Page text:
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*From*: rgrandy@ruf.rice.edu (Richard Grandy)*Date*: Wed, 29 Oct 1997 07:17:12 -0600

At 10:08 PM 10/28/97, David Abineri wrote:

I have always pointed out in my Physics classes that a Displacement vs

Time graph must always be differentiable if it is to represent a "real"

situation since one cannot change instantaneously from one velocity to

another.

Today, the question of the differentiability of the Velocity vs Time

graph came into question. It seems to me that this may be non

differentiable, that is to say that acceleration may instantaneously

change from one value to another. HOWEVER, it is difficult for my high

school students to come to grips with this at the intuitive level. I

have shown such graphs to them BUT they seem to be applying their

knowledge of velocity to acceleration incorrectly. I have also said that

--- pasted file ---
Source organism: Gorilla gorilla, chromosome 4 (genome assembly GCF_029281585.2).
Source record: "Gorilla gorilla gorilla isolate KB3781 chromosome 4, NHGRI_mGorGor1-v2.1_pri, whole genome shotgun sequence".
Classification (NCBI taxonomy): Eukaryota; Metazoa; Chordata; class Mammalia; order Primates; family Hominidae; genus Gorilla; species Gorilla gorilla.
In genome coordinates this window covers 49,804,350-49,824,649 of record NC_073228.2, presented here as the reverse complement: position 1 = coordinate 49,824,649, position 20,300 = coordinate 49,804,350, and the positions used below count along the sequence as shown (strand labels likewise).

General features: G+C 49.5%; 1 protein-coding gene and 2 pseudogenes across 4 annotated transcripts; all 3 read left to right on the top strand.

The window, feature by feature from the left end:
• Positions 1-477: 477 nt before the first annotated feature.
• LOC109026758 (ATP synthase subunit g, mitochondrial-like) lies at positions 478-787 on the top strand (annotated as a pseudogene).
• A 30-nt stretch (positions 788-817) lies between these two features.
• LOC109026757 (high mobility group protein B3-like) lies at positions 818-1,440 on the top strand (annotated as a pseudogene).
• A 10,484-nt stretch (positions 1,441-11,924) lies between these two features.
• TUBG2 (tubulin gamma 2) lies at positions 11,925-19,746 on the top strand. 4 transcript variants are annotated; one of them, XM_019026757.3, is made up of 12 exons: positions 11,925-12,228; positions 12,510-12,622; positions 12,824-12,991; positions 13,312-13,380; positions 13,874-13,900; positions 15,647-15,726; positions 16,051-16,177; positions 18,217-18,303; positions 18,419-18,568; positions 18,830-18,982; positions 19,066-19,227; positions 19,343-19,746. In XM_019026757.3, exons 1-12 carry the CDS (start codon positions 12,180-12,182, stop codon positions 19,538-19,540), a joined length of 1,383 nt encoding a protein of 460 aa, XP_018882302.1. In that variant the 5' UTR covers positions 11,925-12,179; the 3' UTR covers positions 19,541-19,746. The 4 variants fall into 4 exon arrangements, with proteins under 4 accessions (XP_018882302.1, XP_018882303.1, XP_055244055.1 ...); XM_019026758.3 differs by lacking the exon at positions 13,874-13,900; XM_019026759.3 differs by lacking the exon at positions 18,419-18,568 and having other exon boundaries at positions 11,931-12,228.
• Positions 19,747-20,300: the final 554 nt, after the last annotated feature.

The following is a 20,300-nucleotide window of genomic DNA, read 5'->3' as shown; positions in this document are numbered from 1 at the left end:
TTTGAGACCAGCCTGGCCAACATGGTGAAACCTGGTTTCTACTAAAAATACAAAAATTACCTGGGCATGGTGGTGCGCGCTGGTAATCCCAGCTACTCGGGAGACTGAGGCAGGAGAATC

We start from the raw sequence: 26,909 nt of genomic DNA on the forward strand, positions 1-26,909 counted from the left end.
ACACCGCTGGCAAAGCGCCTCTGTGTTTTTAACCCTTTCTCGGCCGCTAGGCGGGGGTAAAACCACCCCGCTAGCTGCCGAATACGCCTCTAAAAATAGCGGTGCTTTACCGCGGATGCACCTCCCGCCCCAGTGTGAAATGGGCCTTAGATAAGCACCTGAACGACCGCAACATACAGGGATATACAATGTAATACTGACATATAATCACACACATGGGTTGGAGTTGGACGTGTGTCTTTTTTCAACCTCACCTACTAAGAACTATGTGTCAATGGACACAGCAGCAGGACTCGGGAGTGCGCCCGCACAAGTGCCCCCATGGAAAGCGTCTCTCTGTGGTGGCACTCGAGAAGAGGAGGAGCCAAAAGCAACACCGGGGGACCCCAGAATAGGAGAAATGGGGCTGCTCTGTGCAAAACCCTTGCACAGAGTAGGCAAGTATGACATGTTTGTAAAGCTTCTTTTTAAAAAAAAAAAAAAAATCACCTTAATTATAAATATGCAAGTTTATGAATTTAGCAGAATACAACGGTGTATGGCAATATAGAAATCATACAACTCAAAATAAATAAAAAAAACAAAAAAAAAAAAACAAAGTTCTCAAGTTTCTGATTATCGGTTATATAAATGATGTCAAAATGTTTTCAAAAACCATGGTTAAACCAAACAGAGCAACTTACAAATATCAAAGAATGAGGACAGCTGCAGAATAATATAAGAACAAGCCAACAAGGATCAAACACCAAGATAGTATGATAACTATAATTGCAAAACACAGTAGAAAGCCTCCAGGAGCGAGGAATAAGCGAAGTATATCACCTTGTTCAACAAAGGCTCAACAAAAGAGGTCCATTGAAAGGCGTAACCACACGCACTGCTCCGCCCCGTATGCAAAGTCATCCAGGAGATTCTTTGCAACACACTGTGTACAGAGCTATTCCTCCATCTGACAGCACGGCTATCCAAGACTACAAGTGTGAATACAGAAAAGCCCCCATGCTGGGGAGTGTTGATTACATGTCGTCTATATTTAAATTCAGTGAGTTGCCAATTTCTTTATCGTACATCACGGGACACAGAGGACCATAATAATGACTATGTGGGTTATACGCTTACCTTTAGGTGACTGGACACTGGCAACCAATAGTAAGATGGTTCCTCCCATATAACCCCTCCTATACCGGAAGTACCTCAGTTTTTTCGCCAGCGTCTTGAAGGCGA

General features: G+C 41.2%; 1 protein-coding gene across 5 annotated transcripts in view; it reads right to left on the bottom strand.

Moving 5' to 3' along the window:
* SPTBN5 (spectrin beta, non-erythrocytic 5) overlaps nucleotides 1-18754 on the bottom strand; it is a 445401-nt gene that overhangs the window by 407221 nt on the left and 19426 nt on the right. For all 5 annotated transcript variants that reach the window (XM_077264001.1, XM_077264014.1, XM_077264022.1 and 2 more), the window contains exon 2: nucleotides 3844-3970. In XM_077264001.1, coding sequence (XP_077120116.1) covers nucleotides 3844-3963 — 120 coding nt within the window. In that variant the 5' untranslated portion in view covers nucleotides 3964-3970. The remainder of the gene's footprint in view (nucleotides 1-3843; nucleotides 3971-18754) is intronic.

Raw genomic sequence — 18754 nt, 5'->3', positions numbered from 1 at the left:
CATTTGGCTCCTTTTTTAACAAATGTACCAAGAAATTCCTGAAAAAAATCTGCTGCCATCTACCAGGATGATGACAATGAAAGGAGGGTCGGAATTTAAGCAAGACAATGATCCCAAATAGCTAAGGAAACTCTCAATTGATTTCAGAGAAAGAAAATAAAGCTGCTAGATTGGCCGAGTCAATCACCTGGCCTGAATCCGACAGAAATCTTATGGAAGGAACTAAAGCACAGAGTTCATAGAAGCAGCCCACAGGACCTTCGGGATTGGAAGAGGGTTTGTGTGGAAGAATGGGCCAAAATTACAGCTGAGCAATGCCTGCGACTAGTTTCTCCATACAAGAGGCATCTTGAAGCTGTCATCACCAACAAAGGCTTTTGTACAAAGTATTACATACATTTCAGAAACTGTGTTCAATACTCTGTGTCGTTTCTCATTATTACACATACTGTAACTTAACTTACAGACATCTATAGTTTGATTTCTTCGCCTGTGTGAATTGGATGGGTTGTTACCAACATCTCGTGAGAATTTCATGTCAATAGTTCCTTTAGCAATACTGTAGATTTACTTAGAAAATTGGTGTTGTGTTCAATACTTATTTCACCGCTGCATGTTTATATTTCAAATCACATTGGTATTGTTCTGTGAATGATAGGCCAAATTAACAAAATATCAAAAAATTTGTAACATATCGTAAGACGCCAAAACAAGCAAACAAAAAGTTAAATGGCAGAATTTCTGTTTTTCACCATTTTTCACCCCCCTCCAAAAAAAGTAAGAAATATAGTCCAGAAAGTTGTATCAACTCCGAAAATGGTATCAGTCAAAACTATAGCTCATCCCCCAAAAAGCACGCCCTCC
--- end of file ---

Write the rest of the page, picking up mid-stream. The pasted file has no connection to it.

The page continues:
an object released from rest suddenly goes from zero acceleration to

9.8m/s/s but I am not sure I have convinced them yet.

Are you sure that the object goes SUDDENLY AND DISCONTINUOUSLY from zero

acceleration to 9.8 m/s/s? Is this a consequence of the Newtonian theory?

Or is it an observation? Or is this an assumption that is derived from the

math representations of the problem?

Richard Grandy

Rice University

Does anyone know of some nice way(s) of getting this point across?

Thanks for any help on this one.

David Abineri

--

David Abineri dabineri@dot-net.net

--

Janice D.Bordeaux, Ph.D.

Center for Technology in Teaching and Learning

230A Mudd Building MS-120

Rice University

6100 Main Street

Houston TX 77005-1892

Phone:713.737.5653

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